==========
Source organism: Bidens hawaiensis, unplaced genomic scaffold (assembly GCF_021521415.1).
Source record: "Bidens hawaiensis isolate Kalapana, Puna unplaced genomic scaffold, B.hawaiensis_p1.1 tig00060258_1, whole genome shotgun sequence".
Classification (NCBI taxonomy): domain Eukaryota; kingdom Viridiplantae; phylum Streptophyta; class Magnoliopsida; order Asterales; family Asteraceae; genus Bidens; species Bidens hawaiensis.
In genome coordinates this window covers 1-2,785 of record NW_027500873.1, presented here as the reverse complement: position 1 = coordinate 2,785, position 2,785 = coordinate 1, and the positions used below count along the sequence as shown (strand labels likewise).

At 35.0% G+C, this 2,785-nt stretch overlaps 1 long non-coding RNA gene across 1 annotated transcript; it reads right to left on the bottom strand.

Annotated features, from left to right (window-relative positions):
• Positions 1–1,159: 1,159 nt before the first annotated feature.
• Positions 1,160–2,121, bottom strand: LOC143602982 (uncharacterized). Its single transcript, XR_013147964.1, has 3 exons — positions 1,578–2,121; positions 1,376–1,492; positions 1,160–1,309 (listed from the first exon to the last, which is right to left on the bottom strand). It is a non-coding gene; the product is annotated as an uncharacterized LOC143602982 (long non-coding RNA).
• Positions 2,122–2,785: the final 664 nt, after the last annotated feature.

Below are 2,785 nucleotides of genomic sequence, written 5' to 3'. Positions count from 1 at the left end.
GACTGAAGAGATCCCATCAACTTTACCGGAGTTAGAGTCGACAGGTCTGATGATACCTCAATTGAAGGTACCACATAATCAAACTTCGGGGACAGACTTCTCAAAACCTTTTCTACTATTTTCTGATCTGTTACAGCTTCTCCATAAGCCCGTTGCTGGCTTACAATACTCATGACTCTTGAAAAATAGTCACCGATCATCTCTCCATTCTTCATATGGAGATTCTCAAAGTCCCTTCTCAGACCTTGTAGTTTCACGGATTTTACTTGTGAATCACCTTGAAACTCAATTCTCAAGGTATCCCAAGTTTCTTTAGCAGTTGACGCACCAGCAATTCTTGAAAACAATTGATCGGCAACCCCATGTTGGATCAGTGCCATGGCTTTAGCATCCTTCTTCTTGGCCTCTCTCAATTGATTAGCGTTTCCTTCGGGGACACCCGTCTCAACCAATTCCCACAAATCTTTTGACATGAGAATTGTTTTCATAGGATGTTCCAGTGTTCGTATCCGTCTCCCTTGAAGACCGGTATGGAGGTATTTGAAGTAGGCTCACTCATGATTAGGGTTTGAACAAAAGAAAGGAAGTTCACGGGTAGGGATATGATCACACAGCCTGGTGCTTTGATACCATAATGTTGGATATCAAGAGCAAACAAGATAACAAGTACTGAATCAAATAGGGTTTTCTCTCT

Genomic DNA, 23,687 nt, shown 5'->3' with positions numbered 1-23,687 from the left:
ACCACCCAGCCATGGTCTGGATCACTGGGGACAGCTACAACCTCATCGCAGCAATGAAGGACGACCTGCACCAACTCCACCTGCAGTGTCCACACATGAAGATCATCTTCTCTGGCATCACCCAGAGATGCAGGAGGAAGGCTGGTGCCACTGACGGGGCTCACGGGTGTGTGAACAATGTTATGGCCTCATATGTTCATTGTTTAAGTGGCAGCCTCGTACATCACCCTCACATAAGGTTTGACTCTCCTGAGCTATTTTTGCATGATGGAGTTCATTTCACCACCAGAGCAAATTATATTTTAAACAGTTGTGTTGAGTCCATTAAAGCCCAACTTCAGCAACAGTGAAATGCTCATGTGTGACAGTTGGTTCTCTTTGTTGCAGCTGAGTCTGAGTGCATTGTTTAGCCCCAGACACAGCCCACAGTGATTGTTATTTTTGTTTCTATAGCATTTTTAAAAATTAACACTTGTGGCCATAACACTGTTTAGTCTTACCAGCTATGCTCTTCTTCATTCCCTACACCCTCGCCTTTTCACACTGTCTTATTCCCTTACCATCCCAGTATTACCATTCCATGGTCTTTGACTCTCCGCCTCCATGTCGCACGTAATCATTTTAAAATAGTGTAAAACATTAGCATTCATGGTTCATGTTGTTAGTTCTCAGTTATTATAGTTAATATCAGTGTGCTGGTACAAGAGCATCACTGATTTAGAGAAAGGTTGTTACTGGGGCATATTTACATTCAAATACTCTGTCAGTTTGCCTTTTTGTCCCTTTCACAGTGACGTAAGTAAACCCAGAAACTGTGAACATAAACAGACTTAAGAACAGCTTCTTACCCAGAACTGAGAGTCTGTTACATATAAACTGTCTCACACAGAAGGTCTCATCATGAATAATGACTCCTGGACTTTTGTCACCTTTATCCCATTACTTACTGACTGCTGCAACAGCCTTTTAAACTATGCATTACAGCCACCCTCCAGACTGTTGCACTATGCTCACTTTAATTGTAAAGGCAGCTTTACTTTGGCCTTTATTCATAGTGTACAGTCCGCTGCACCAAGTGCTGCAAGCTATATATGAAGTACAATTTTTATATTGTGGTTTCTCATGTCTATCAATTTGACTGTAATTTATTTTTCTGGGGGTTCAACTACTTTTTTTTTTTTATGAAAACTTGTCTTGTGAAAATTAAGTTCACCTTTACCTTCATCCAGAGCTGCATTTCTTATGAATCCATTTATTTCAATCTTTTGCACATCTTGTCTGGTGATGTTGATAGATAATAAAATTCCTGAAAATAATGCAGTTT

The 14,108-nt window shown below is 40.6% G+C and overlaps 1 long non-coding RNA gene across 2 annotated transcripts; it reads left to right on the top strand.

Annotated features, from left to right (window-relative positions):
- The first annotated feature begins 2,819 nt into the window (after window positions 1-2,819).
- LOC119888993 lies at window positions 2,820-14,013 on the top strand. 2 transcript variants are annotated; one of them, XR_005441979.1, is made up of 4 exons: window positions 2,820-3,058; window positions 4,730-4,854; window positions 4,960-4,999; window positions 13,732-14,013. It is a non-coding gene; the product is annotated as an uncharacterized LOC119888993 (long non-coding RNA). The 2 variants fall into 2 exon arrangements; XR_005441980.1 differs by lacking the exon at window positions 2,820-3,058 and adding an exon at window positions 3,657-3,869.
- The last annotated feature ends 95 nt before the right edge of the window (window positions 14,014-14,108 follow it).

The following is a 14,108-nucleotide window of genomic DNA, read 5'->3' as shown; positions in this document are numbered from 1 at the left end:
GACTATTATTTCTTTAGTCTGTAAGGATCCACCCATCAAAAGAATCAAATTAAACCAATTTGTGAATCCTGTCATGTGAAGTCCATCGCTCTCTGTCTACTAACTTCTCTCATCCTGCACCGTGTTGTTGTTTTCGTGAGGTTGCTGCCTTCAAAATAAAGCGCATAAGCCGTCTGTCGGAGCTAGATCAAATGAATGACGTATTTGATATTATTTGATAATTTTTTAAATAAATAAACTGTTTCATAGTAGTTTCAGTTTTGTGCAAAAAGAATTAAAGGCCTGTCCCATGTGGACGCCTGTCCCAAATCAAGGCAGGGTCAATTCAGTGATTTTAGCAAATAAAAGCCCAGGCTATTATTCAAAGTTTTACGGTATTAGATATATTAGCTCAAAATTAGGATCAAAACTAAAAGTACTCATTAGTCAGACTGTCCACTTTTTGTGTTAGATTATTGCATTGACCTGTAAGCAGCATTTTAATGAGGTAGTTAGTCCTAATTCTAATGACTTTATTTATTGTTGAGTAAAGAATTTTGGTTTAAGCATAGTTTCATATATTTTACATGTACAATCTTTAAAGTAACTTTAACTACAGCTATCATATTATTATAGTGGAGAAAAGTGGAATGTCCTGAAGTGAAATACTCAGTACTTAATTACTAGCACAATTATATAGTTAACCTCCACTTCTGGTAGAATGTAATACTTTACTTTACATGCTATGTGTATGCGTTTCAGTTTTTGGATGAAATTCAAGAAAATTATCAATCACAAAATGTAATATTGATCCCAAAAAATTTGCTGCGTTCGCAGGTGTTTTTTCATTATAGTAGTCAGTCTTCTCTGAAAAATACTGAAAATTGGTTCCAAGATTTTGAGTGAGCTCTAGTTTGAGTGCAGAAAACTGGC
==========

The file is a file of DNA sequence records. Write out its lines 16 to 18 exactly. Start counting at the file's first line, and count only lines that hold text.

- The first annotated feature begins 2,819 nt into the window (after window positions 1-2,819).
- LOC119888993 lies at window positions 2,820-14,013 on the top strand. 2 transcript variants are annotated; one of them, XR_005441979.1, is made up of 4 exons: window positions 2,820-3,058; window positions 4,730-4,854; window positions 4,960-4,999; window positions 13,732-14,013. It is a non-coding gene; the product is annotated as an uncharacterized LOC119888993 (long non-coding RNA). The 2 variants fall into 2 exon arrangements; XR_005441980.1 differs by lacking the exon at window positions 2,820-3,058 and adding an exon at window positions 3,657-3,869.
- The last annotated feature ends 95 nt before the right edge of the window (window positions 14,014-14,108 follow it).